Using ATACSeq we observed an overall increase in chromatin accessibility and loss of genomic regulatory regions associated with myeloid differentiation and PU.1 binding sites consistent with phenotype and gene expression observed. However, we could not find any evidence that this was due to Cre binding to chromatin e.g. no DNA damage, no enrichment for Cre binding motif in differential accessible chromatin.
Additionally, gene expression analysis indicated Myc activation as part of leukemic transformation or maintenance. Myc inhibition using JQ1 was able to significantly reduce leukemic burden and partially resolved differentiation block, confirming Myc activation as having a role in leukemogenesis in this model.
Why is this important?
Despite not being able to pinpoint the exact mechanism of how Cre induction drives leukemia in this homozygous FLT3-ITD model, we felt it was important to make the research community aware of this. We only detected this by the painstaking, yet important analysis of Cre-expressing controls in FLT3-ITD/ITD in the absence of a conditional allele, as Cre-negative FLT3-ITD/ITD mice never develop AML.
Although this model shows many characteristics of human cancer like differentiation block and Myc activation, we do not recommend to use this model to study spontaneous leukemic transformation. To date, this murine model has been widely used to study Cre-induced cooperating mutations, including Npm1 and Dnmt3a mostly in the heterozygous setting (8, 9, 12) and we believe that this model remains suitable and appropriate for the testing of cooperative events in AML in the heterozygous setting, given that Cre activity in the heterozygous ITD context did not give rise to AML.
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- Dohner H, Wei AH, Appelbaum FR, Craddock C, DiNardo CD, Dombret H, et al. Diagnosis and management of AML in adults: 2022 recommendations from an international expert panel on behalf of the ELN. Blood. 2022;140(12):1345-77.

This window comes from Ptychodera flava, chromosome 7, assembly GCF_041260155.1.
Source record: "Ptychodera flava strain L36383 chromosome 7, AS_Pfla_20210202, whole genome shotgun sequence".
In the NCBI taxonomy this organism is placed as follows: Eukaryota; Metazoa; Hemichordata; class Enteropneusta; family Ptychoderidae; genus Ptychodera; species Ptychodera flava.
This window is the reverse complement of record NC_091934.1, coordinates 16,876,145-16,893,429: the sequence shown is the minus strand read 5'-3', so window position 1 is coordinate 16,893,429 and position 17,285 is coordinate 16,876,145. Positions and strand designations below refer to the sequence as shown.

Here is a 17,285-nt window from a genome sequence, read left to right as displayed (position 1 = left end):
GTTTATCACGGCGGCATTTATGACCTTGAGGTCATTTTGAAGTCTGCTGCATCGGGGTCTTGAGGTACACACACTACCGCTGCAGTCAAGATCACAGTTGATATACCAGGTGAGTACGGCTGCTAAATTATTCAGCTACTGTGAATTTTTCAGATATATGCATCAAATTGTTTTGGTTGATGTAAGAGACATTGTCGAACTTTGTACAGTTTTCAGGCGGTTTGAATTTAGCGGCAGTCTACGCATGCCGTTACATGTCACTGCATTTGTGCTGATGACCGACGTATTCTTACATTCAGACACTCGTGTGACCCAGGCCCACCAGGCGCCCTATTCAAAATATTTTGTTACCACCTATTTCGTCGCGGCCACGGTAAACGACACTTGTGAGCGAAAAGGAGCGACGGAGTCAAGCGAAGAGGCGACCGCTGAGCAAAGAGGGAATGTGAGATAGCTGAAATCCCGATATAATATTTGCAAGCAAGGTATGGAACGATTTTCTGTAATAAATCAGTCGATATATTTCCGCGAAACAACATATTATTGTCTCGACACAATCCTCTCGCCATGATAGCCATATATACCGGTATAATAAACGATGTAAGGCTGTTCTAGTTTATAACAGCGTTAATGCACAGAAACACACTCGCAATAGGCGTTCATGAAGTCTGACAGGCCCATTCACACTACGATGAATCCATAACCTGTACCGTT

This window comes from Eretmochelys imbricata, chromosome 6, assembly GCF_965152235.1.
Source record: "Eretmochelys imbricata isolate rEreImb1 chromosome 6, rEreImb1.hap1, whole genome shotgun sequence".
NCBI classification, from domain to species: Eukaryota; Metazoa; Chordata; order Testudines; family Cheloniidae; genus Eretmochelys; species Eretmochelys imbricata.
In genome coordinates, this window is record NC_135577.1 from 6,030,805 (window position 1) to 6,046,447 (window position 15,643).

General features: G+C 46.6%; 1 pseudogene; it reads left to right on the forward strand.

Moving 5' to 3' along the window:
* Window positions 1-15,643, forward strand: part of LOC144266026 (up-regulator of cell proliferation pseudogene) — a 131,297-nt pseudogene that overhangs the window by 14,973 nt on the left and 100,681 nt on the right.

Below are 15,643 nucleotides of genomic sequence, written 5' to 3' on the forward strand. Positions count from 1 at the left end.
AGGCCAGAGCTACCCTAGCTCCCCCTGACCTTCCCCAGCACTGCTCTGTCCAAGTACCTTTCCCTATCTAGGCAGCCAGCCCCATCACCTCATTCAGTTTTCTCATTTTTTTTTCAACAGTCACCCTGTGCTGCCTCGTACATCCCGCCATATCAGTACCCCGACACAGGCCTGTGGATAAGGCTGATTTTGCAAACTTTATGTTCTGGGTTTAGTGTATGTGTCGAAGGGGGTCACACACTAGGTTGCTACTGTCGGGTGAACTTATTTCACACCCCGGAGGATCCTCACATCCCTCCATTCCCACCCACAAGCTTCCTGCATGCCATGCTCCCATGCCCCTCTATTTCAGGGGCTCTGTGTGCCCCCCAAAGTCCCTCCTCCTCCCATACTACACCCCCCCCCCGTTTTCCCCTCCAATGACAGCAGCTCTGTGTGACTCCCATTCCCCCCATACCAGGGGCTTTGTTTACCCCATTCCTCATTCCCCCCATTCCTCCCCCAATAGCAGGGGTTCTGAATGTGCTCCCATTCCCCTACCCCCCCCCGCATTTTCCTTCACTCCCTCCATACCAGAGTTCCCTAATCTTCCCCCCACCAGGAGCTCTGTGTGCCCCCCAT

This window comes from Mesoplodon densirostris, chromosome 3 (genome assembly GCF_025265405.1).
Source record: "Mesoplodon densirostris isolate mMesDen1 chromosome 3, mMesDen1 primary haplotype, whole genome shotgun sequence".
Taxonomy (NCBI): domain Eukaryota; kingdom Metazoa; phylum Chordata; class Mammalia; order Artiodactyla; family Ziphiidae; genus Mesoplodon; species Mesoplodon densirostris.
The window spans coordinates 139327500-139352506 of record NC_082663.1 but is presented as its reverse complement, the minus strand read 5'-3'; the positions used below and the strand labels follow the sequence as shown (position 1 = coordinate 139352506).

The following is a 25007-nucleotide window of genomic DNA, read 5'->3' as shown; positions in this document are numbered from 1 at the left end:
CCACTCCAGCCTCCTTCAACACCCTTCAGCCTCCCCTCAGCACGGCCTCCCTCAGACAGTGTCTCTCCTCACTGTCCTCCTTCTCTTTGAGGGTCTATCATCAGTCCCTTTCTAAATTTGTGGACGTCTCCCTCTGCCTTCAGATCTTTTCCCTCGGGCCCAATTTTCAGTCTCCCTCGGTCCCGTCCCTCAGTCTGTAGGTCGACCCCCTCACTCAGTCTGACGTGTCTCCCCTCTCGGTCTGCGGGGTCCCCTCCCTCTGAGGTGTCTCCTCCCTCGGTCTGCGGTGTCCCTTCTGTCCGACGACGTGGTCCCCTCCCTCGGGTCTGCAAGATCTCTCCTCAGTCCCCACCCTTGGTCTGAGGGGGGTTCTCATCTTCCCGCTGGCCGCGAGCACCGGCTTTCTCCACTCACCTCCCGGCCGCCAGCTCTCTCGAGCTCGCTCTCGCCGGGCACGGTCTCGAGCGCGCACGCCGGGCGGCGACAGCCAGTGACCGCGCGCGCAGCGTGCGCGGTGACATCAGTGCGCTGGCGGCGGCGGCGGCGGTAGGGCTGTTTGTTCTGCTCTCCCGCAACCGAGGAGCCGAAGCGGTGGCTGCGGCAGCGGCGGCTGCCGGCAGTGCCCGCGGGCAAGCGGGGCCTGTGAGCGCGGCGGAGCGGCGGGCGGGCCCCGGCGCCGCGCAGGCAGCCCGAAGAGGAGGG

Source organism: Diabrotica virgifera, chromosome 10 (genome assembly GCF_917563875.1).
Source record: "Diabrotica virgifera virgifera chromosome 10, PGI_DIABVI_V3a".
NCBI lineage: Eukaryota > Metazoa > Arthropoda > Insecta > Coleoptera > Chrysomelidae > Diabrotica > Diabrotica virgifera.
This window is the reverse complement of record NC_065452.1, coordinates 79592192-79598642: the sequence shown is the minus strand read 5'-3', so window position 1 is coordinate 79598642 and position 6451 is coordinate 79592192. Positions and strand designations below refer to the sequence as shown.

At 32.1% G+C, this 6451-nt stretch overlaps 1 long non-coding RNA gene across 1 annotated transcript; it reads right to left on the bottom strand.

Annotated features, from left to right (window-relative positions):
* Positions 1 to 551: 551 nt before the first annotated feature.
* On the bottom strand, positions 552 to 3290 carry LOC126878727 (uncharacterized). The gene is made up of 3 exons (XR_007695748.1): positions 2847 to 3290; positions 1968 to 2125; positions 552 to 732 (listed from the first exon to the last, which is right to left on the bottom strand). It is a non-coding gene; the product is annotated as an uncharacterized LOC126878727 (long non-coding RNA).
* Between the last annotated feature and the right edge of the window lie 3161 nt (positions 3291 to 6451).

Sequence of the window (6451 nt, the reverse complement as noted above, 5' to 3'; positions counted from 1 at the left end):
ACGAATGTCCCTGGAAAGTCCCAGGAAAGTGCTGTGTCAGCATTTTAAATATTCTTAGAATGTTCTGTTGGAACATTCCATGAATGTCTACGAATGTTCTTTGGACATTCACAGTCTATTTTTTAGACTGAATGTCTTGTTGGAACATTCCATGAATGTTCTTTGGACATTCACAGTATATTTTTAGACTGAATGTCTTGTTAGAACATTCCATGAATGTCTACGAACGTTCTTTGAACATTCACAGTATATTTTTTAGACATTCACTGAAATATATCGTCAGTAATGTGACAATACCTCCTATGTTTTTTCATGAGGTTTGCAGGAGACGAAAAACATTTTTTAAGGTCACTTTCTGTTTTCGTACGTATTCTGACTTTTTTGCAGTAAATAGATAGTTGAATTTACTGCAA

- Stratmann S, Yones SA, Mayrhofer M, Norgren N, Skaftason A, Sun J, et al. Genomic characterization of relapsed acute myeloid leukemia reveals novel putative therapeutic targets. Blood Adv. 2021;5(3):900-12.
- Li L, Piloto O, Nguyen HB, Greenberg K, Takamiya K, Racke F, et al. Knock-in of an internal tandem duplication mutation into murine FLT3 confers myeloproliferative disease in a mouse model. Blood. 2008;111(7):3849-58.
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- Meyer SE, Qin T, Muench DE, Masuda K, Venkatasubramanian M, Orr E, et al. DNMT3A Haploinsufficiency Transforms FLT3ITD Myeloproliferative Disease into a Rapid, Spontaneous, and Fully Penetrant Acute Myeloid Leukemia. Cancer Discov. 2016;6(5):501-15.
- Greenblatt S, Li L, Slape C, Nguyen B, Novak R, Duffield A, et al. Knock-in of a FLT3/ITD mutation cooperates with a NUP98-HOXD13 fusion to generate acute myeloid leukemia in a mouse model. Blood. 2012;119(12):2883-94.
- Poitras JL, Heiser D, Li L, Nguyen B, Nagai K, Duffield AS, et al. Dnmt3a deletion cooperates with the Flt3/ITD mutation to drive leukemogenesis in a murine model. Oncotarget. 2016;7(43):69124-35.
- Mupo A, Celani L, Dovey O, Cooper JL, Grove C, Rad R, et al. A powerful molecular synergy between mutant Nucleophosmin and Flt3-ITD drives acute myeloid leukemia in mice. Leukemia. 2013;27(9):1917-20.
- Dovey OM, Cooper JL, Mupo A, Grove CS, Lynn C, Conte N, et al. Molecular synergy underlies the co-occurrence patterns and phenotype of NPM1-mutant acute myeloid leukemia. Blood. 2017;130(17):1911-22.
- Vu T, Straube J, Porter AH, Bywater M, Song A, Ling V, et al. Hematopoietic stem and progenitor cell-restricted Cdx2 expression induces transformation to myelodysplasia and acute leukemia. Nat Commun. 2020;11(1):3021.
- Guryanova OA, Shank K, Spitzer B, Luciani L, Koche RP, Garrett-Bakelman FE, et al. DNMT3A mutations promote anthracycline resistance in acute myeloid leukemia via impaired nucleosome remodeling. Nat Med. 2016;22(12):1488-95.